closure of the gut lumen also occurred in the hindgut region
as a consequence of severe disruption and swelling of
hindgut epithelial cells. However, only slight disruption
with enlargement of nuclei occurred in the foregut epithelial
cells clearly indicating that Lygus hesperus contains PHA
receptors in three speciﬁc regions of its digestive tract.
Table 1 (continued)
Lectin (plant source) Insect Host Reference
T. proserpina Taro Powell, 2001
LCA (Lens culinaris)A. pisum Pea Rahbe
´et al., 1995
PSA (Pisum sativum)A. pisum Pea Rahbe
´et al., 1995
Hypera postica (clover leaf weevil) Alfafa, lucerne Elden, 2000
ACA (Amaranthus caudatus)A. pisum Pea Rahbe
´et al., 1995
BSA (Bandeiraea simplicifolia)Diabrotica undecimpunctata (Southern
corn rootworm); Ostrinia nubilaris
(European corn borer)
Corn Czapla and Lang, 1990
BSAII A. pisum Pea Rahbe
´et al., 1995
GSII (Griffonia simplicifolia)C. maculatus Cowpea Zhu et al., 1996;
Zhu-Salzman et al.,
and Salzman, 2001
PAA (Phytolacca americana)D. undecimpunctata;O. nubilaris Corn Czapla and Lang, 1990
TEL (Talisia esculenta)C. maculatus; Zabrotes subfasciatus
(Mexican dry bean weevil)
Beans Macedo et al., 2002
WGA (Triticum aestivum)D. undecimpunctata;O. nubilaris Corn Czapla and Lang, 1990
Antitrogus sanguineus (sugarcane whitegrub) Sugarcane Allsopp and McGhie, 1996
H. postica Alfafa Elden, 2000
L. erysimi Mustard Kanrar et al., 2002
AHA (Artocarpus hirsuta)Tribolium castaneum (red ﬂour beetle) Large number of grains Gurjar et al., 2000
AIA (Artocarpus integrifolia)D. undecimpunctata;O. nubilaris Corn Czapla and Lang, 1990
GHA (Glechoma hederacea - leaf) Leptinotorsa decemlineata (colorado
Potato Wang et al., 2003
(Ricinus communis)D. undecimpunctata;O. nubilaris Corn Czapla and Lang, 1990
YBA (Sphenostylis stenocarpa)Clavigralla tomentosicollis (coreid bug) Vigna spp. Okeola and Machuka,
C. maculatus;M. vitrata Cowpea Machuka et al., 2000
ACA (Amaranthus caudatus)A. pisum Pea Rahbe
´et al., 1995
BFA (Brassica fructiculosa)Brevicoryne brassicae (cabbage aphid) Broccoli, Brussels sprouts,
cauliﬂower, head cabbage
BPA (Bauhinia purpurea)D. undecimpunctata;O. nubilaris Corn Czapla and Lang, 1990
CFA (Codium fragile)D. undecimpunctata;O. nubilaris Corn Czapla and Lang, 1990
EHA (Eranthis hyemalis)D. undecimpunctata Corn Kumar et al., 1993
MPA (Maclura pomifera)D. undecimpunctata;O. nubilaris Corn Czapla and Lang, 1990
PTA (Psophocarpus tetragonolobus)C. maculatus Cowpea Gatehouse et al., 1991
N. lugens Rice Powell, 2001
SNA-II (Sambucus nigra)A. pisum Pea Rahbe
´et al., 1995
VVA D. undecimpunctata;O. nubilaris Corn Czapla and Lang, 1990
PHA (Phaseolus vulgaris)L. hesperus (Western tarnished plant bug) Cotton, alfafa, legumes Habibi et al., 2000
Sugar speciﬁcity is represented by the best monosaccharide inhibitor.
Complex carbohydrate structure bearing terminal galactose residues (Goldstein and Poretz, 1986).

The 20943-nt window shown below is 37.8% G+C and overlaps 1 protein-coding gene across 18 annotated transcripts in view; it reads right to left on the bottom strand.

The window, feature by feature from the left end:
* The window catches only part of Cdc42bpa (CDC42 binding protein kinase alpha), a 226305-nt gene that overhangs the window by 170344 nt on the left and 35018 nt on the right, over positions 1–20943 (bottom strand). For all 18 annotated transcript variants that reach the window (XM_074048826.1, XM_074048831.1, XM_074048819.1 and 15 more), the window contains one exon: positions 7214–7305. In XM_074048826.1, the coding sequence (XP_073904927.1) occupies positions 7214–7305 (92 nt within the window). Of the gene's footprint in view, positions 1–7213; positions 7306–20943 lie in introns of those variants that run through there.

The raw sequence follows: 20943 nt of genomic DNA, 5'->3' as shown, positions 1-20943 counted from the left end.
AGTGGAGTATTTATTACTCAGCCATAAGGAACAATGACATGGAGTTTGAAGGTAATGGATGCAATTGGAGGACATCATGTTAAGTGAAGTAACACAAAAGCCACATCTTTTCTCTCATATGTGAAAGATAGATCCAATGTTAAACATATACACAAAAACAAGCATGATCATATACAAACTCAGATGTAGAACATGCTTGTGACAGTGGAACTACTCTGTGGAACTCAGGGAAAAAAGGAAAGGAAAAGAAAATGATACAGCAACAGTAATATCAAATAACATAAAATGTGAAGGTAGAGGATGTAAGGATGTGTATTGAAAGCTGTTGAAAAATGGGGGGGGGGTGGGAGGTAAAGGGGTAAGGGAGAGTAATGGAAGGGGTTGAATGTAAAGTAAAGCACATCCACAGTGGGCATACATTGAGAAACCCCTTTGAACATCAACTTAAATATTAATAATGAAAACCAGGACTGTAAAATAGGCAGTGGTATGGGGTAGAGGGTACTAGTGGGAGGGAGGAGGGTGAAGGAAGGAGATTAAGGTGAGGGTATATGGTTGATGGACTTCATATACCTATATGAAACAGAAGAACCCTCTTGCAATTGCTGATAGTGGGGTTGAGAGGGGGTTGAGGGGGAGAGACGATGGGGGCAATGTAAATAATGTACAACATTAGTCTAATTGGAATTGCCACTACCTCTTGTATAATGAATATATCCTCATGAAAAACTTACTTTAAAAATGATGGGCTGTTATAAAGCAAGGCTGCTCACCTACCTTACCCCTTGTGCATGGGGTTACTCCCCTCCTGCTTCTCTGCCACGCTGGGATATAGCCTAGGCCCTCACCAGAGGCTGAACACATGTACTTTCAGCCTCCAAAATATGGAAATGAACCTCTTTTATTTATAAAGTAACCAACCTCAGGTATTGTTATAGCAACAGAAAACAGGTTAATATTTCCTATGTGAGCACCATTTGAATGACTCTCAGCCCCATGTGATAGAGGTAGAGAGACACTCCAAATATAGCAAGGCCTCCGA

I.M. Vasconcelos, J.T.A. Oliveira / Toxicon 44 (2004) 385–403 395
Another additional antinutritional complication for the
insects fed on lectin-containing artiﬁcial diets of plants,
which also occurs in lectin-fed higher animals, is the
possibility that lectins may destabilise insect metabolism
by interfering with gut enzymatic function either
indirectly or by binding to glycosylated digestive enzymes
in the gut (Van Damme et al., 1998). Orally-fed GNA and
ConA, for example, affected the activities of soluble and
brush border membrane enzymes in the midgut of
Lacanobia oleracea larvae. Furthermore signiﬁcantly
elevated total aminopeptidase activity, both in terms of
total activity per larval gut and activity per mg gut
protein, was observed. Similarly, both GNA and ConA
treatments resulted in elevated levels of trypsin activity
per gut. GNA, but not ConA, induced a signiﬁcant
increase in a-glucosidase activity per gut. Thus lectins
upon binding to the gut may indirectly affect the enzyme
regulatory mechanisms as a consequence of perturbation
of the peritrophic matrix and/or brush border membrane
environment (Fitches and Gatehouse, 1998).
The major insecticide resistance mechanism in the
brown planthopper Nilaparvata lugens involves overpro-
duction of esterase isoenzymes. All the esterases puriﬁed
from an insecticide resistant strain of this insect were shown
to be glycosylated. As GNA, MAA (Maackia amurensis
agglutinin) and DAS (Diffenbachia sequina agglutinin) bind
to this family of esterases at the terminally linked mannose
(Small and Hemingway, 2000). It is possible that in trans-
genic plants expressing mannose-binding lectins, if they
were not fully effective in protecting the plant against the
brown planthopper (or other insecticide resistant pest), they
could interact with and inhibit the enzymes thereby
Plant species transformed with lectin genes to confer resistance against insects
Transformed plant Lectin
Target pest Reference
Maize WGA Ostrinia nubilaris;
Maddock et al., 1991
Mustard (B. juncea) WGA Lipaphis erysimi Kanrar et al., 2002
Arabidopsis thaliana PHA-E, L
Lacanobia oleracea Fitches et al., 2001b
Potato GNA Aulacorthum solani Down et al., 1996
Potato GNA Myzus persicae Gatehouse et al., 1996;
Couty et al., 2001b
Potato GNA L. oleracea Fitches et al., 1997;
Gatehouse et al., 1997
Potato GNA L. oleracea Bell et al., 1999, 2001;
Down et al., 2001
Potato GNA Aphidius ervi (parasitoid
of M. persicae)
Couty et al., 2001b
Potato ConA L. oleracea;M. persicae Gatehouse et al., 1999
Rice GNA Nilaparvata lugens Rao et al., 1998; Foissac et al.,
2000; Tinjuangjun et al., 2000;
Maqbool et al., 2001; Tang et al.,
2001; Loc et al., 2002
Rice GNA Nephotettix virescens (green
Foissac et al., 2000
Rice GNA Cnaphalocrocis medinalis (rice